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Federal judge blocks new NYC law aimed at short-term rentals (but they are still illegal)

By Stephon
Jan. 3, 2019


New York brownstone, Cosby Show

Brownstones in West Village neighborhood of Manhattan.

There have been some new developments today on a story that we’ve been watching closely for the past few months. Today a federal judge blocked a law passed in New York City last summer that targeted home rental sites like Airbnb and VRBO. The law, Int. 981-A, was signed by Mayor Bill de Blasio in August of 2018. The new law was passed as a way to enforce an existing state law that makes short-term rentals illegal when the primary resident is not present. The federal judge blocked the new law based on a lawsuit brought by Airbnb and HomeAway, two of the largest short-term home rental platforms. The suit that argued the law violated their users constitutional protections against unreasonable search and seizure that are protected under the Fourth Amendment. The law would require short term rental platforms to send data of all hosting activity within NYC to the Mayor’s Office of Special Enforcement. New York, like many other cities with expensive housing costs, has been cracking down on short-term rental platforms, which they view as exacerbating existing housing affordability issues. If the judge’s ruling is upheld on appeal, it is not yet clear what it will mean for the dozens of other American cities that have recently passed laws aimed at regulating these platforms. It should be noted that while the law requiring platforms to provide data to NYC has been blocked for now, the practice of short-term rentals without a primary resident on premises is still illegal in New York.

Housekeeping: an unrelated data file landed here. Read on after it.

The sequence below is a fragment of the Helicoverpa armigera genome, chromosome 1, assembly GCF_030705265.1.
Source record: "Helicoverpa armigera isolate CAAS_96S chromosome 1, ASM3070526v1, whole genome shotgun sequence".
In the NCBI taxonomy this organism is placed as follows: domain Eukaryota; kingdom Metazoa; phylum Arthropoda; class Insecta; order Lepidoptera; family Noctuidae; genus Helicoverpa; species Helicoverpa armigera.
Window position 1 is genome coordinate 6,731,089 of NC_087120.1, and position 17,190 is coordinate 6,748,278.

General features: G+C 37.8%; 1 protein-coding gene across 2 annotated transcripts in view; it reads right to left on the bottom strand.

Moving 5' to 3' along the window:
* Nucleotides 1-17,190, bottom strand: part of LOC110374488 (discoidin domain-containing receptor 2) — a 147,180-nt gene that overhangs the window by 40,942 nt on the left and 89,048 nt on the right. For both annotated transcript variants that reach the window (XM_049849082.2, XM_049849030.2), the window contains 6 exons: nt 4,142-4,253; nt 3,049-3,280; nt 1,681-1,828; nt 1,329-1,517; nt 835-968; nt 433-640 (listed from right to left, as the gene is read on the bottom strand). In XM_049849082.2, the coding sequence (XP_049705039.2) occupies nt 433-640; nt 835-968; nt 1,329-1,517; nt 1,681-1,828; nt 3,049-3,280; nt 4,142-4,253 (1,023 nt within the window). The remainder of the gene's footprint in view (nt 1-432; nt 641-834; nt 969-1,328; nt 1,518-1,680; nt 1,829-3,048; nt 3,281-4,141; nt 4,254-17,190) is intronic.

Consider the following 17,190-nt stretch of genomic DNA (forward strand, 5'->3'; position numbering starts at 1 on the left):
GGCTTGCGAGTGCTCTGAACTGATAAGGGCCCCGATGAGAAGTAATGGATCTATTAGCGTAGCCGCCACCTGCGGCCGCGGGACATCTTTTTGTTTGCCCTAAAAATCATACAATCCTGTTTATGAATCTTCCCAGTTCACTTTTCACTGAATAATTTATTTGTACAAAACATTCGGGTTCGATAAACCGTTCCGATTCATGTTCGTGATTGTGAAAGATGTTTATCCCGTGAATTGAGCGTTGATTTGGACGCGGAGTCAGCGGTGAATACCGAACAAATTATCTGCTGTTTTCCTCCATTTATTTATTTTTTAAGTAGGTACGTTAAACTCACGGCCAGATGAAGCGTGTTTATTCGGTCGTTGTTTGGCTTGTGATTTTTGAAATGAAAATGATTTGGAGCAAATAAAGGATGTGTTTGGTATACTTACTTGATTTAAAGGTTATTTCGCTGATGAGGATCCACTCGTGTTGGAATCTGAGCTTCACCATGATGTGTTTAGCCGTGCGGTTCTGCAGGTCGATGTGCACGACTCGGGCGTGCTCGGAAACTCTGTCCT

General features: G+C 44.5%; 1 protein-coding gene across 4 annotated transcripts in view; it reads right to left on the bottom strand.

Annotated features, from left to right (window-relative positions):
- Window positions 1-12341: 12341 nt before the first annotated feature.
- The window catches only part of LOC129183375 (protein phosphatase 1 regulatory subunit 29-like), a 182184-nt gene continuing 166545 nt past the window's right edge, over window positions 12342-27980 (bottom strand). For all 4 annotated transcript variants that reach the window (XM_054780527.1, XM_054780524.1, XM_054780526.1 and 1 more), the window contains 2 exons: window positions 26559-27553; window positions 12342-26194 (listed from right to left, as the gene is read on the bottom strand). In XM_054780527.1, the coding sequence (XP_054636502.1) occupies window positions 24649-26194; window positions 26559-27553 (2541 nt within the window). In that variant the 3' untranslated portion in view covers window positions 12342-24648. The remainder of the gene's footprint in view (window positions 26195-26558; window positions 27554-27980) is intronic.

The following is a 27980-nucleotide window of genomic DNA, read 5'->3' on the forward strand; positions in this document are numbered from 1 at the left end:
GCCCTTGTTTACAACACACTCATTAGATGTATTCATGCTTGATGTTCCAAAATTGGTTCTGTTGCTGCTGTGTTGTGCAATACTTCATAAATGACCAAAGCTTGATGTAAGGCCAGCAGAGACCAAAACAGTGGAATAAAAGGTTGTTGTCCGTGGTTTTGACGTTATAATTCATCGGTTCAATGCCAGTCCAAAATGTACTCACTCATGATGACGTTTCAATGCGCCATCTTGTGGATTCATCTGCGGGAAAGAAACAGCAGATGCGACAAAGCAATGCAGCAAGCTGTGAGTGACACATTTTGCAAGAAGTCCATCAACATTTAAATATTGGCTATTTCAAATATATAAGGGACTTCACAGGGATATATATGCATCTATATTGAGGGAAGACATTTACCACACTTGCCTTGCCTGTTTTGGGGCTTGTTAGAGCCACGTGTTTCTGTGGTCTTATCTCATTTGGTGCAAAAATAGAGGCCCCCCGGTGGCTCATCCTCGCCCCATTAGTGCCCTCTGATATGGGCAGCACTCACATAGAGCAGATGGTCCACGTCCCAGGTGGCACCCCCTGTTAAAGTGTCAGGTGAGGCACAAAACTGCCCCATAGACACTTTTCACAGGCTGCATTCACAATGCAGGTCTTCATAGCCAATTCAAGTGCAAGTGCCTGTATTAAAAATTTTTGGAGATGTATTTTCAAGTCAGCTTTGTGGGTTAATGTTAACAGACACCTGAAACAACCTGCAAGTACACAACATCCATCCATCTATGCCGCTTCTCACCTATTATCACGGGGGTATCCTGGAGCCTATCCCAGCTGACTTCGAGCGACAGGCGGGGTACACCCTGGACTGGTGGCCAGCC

Stephon Owens is the Founder and CEO of Vezpuchi.

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